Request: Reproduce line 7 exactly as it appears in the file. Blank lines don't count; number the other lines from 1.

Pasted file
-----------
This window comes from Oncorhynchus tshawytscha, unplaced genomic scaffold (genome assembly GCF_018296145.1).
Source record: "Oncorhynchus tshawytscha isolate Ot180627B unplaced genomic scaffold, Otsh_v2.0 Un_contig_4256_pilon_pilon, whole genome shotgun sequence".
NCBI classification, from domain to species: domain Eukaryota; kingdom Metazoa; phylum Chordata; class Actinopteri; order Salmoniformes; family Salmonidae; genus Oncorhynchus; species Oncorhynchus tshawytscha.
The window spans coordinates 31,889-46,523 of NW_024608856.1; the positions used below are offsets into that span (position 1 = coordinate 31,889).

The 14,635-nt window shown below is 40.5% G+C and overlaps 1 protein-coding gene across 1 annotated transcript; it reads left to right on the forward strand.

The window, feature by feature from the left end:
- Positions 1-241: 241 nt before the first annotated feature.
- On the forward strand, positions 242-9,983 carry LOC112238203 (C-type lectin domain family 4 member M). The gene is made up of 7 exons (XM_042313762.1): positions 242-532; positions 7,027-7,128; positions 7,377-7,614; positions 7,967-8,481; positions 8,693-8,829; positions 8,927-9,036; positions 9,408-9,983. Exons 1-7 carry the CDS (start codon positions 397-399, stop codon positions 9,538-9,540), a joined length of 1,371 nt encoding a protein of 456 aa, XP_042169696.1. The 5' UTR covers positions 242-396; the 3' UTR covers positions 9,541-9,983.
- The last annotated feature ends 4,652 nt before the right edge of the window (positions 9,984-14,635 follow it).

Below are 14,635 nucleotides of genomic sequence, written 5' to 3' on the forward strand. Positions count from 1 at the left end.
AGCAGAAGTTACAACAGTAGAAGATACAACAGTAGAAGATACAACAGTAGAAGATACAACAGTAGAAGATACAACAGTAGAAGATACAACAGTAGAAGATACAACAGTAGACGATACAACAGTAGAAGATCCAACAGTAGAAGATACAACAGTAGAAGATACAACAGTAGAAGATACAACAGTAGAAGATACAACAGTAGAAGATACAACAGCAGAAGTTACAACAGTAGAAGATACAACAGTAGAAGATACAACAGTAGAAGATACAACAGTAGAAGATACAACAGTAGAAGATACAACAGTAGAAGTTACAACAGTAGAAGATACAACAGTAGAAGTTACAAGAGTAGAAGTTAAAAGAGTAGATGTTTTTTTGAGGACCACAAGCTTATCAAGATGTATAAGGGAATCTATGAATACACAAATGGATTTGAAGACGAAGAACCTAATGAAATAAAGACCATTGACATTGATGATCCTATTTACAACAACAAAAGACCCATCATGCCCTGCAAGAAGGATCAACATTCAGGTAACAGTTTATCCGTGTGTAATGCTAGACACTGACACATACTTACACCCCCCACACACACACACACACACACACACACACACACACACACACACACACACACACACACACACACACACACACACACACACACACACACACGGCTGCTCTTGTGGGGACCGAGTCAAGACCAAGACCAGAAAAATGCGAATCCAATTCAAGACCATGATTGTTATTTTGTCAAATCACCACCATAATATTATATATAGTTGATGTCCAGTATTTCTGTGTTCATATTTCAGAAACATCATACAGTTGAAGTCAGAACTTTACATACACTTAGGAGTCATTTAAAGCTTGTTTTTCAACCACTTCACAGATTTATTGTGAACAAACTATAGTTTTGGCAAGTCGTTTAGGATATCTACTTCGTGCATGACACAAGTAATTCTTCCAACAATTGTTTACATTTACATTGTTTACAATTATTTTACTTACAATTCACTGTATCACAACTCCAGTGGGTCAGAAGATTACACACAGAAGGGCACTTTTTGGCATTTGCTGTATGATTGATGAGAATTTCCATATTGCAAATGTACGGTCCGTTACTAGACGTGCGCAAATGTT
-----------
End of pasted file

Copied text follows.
- Positions 1-241: 241 nt before the first annotated feature.